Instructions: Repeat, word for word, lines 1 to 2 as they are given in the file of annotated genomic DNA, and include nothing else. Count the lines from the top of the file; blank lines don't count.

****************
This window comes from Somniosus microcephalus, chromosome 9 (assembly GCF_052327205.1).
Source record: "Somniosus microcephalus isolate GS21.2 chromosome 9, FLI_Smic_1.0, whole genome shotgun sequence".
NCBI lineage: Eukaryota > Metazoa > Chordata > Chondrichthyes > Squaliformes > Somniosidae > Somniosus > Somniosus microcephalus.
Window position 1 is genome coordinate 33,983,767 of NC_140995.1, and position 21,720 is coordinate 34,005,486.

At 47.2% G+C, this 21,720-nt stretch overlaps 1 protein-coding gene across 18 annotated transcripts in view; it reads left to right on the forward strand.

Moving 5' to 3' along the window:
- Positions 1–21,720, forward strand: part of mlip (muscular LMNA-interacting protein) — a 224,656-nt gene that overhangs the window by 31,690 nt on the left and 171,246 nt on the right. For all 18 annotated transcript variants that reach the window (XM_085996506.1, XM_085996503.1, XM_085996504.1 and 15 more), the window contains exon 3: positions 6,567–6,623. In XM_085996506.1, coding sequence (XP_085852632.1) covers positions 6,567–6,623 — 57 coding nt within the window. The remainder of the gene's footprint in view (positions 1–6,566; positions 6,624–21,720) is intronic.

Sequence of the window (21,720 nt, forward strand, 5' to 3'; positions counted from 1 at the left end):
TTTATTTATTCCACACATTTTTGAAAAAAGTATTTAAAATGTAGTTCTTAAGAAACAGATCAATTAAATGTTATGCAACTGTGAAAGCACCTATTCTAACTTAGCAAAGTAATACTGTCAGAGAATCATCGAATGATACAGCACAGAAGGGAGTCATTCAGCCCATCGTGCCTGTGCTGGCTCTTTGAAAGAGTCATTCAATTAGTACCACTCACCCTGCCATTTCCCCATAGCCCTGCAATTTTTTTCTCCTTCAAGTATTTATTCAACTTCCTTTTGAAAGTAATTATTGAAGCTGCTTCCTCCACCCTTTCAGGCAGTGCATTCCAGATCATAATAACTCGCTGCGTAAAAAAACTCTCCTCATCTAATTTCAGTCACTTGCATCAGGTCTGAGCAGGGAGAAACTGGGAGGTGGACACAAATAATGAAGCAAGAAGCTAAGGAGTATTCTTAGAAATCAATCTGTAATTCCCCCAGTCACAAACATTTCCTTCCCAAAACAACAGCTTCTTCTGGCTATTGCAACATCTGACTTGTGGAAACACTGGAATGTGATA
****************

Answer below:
This window comes from Somniosus microcephalus, chromosome 9 (assembly GCF_052327205.1).
Source record: "Somniosus microcephalus isolate GS21.2 chromosome 9, FLI_Smic_1.0, whole genome shotgun sequence".